In The Wall Street Journal this week, I interviewed 21-year-old professional golfer Annie Park for my “House Call” column on her Korean heritage and why her mom took her golfing when she was 8 (go here). And for my “Playlist” column, I interviewed actress Lorraine Toussaint, who stars in TV’s Quantico and Rosewood, and has appeared on more than 60 televsion series (go here). [Photo of Annie Park above courtesy of the LPGA]
Me on SiriusXM. This past week, Feedback hosts Nik Carter and Lori Majewski had me on their terrific radio show to talk about progressive rock and Yes’s Roundabout. You can hear our half-hour conversation by going here. It’s like a music poker game, with each of us raising the other and calling. Tremendous fun.
Here comes the sun. Wrecking Crew drummer Hal Blaine reminded me that after spring comes summer (go here).
So much for B-flat. April 1st was April Fool’s Day. Here’s how Boston’s Berklee College of Music celebrated. A special thanks to Mary Helen Rossi for sending it along…
“I was Pete Rugolo’s copyist and occasional orchestrator from 1976 to 1983. Pete and I first met in 1976. I had written a few arrangements of his compositions for Stan Kenton’s band, and when I moved to Los Angeles in ’76, Stan set up a meeting with Pete. When I went to Pete’s house, he had food, drink and music waiting.
“One of the first records we listened to were the Patti Page albums he had arranged. I had never heard them before and was blown away by the arrangements and Page’s voice. Pete really liked the two albums he did with her (In the Land of Hi-Fi and The West Side). He told me he met with her once and they worked out what keys the songs would be in. He said she didn’t try suggesting how any of the arrangements should be written. She left all of the creative process up to Pete. That would never happen today.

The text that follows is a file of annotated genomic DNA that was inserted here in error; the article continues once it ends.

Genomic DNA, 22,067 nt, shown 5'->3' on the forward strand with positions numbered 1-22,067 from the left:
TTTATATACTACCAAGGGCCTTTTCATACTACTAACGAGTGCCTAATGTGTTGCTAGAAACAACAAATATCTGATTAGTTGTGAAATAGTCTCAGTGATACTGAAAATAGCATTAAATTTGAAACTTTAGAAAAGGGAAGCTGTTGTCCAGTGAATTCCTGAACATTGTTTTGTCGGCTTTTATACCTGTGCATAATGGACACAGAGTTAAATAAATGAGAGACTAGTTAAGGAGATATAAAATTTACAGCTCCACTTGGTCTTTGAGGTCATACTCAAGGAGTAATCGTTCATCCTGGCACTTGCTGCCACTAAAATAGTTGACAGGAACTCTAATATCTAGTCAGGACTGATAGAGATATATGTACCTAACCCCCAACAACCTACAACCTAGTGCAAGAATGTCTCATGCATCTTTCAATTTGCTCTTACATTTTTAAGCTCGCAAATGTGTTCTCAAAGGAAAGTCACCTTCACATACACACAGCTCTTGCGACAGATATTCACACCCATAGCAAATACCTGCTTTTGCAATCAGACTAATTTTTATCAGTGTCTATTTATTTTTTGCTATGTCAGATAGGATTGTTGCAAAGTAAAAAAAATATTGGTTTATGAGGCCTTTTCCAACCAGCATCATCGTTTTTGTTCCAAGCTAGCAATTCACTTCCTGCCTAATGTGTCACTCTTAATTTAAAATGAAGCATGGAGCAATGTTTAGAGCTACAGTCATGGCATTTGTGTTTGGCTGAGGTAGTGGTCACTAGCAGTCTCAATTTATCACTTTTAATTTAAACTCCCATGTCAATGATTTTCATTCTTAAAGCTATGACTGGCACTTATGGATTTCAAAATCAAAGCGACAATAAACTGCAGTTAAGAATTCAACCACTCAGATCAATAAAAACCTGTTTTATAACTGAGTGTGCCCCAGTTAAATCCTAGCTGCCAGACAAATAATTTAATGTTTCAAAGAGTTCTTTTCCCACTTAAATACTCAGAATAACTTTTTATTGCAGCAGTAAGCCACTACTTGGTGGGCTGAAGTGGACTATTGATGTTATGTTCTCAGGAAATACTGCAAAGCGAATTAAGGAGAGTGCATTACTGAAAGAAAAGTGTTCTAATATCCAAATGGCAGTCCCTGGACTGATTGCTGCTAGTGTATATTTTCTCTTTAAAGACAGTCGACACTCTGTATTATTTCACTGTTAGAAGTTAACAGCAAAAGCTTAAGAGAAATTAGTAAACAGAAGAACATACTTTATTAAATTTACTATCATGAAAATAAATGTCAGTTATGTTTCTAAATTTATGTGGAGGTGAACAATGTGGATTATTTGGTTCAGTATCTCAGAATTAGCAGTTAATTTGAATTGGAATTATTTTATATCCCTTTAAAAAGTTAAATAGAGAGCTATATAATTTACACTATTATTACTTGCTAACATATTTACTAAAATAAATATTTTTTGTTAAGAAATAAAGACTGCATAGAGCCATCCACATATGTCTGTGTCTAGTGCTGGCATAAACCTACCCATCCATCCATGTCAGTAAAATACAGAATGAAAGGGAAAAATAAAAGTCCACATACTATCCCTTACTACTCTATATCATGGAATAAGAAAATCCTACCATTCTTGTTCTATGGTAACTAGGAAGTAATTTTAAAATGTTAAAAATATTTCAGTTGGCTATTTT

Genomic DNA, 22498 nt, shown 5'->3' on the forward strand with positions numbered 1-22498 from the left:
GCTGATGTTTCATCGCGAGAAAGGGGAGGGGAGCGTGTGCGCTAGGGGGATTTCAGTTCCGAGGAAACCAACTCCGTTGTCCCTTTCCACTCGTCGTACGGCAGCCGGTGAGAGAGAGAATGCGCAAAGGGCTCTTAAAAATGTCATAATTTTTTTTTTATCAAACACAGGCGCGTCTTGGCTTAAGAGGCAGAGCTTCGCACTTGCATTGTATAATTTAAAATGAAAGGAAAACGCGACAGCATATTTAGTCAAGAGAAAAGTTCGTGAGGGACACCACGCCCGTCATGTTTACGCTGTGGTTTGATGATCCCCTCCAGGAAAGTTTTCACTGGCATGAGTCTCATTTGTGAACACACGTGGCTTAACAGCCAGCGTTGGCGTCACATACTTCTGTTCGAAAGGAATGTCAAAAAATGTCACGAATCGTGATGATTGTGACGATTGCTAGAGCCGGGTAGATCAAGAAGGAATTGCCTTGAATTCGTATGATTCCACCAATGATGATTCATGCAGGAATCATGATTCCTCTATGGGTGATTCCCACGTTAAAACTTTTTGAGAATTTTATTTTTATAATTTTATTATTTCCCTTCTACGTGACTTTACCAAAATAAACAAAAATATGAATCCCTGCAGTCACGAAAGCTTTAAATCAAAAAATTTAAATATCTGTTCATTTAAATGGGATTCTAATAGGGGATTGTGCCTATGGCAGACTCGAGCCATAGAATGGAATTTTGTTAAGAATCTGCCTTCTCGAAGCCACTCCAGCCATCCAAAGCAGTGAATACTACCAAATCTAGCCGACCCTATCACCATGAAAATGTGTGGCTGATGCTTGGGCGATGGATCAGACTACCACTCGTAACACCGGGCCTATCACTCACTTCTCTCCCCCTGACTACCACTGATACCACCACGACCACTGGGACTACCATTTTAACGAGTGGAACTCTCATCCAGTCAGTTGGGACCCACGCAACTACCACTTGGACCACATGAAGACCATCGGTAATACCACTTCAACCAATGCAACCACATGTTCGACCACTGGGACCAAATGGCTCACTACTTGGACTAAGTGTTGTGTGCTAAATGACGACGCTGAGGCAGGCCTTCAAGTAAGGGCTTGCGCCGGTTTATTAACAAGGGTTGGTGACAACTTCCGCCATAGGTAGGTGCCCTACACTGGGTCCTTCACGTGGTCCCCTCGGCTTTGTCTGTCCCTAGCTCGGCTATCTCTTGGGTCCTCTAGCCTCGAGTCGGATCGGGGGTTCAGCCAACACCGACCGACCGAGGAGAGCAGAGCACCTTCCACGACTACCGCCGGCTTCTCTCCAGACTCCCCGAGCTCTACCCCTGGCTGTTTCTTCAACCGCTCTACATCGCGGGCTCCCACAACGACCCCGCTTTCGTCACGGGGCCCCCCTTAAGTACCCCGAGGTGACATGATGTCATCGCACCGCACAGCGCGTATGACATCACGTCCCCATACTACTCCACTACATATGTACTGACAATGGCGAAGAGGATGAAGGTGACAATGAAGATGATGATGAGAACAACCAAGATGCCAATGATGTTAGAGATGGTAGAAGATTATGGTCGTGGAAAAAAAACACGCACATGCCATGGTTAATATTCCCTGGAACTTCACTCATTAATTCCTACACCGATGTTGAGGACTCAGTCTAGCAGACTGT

“Pete was very complimentary of her artistry. His arrangements could be very difficult to sing with his complex harmonies, key changes and tempo changes. Page never had any problems with anything, sang perfectly in tune and really enjoyed the Rugolo albums. They recorded the albums very quickly with a minimum number of takes.
“Unfortunately, her buying public wasn’t very accepting of these recordings. Back to the Tennessee Waltz for her, and on to many years of TV and films for Pete.
“Pete took me under his wing, worked with me, helped me get work with others, introduced me to anyone who could help and was always generous to a fault with his own personal time. He was kind, knew everything about food and was a great dinner host and chef. I will always remember how much he did for me. I miss him greatly.”
Denny Zeitlin. Over the past three years, pianist-composer Denny Zeitlin has featured annual solo piano concerts at the Piedmont Piano Co. in Oakland, Calif., where he re-imagines the work of jazz artists whose compositions and performance have inspired him. Now its Thelonious Monk’s turn.
Beginning the week of March 14, individual videos from his “Exploring Thelonious Monk” series will be posted each week. You can find them by typing “Zeitlin meets Monk” in the YouTube search. Here’s the posting schedule…
March 14: An introduction to the series, with brief clips from the concert, and Denny’s story of his only encounter with Monk.
March 21: Trinkle Tinkle
March 28: Brake’s Sake/Let’s Call This
April 4: Evidence
April 11: Ugly Beauty
April 18: Ba-lue Bolivar Ba-lues-are
April 25: Off Minor
May 2: ‘Round Midnight
May 9: I Mean You
May 16: Played Twice
May 23: Ask Me Now
May 30: Rhythm-A-Ning
June 6: Jackie-ing
Hampton Hawes. Bret Primack sent along this video of pianist Hampton Hawes playing Stella by Starlight with Bob Cooper on tenor saxophone, Ray Brown on bass and Shelly Manne on drums at Shelly’s Manne-Hole in Hollywood in 1970…
What the heck. Here’s Mickey & Sylvia singing their 1956 hit Love Is Strange on the Steve Allen Show… (apologies for the on–screen numbers but it’s worth it)…
Oddball album cover of the week.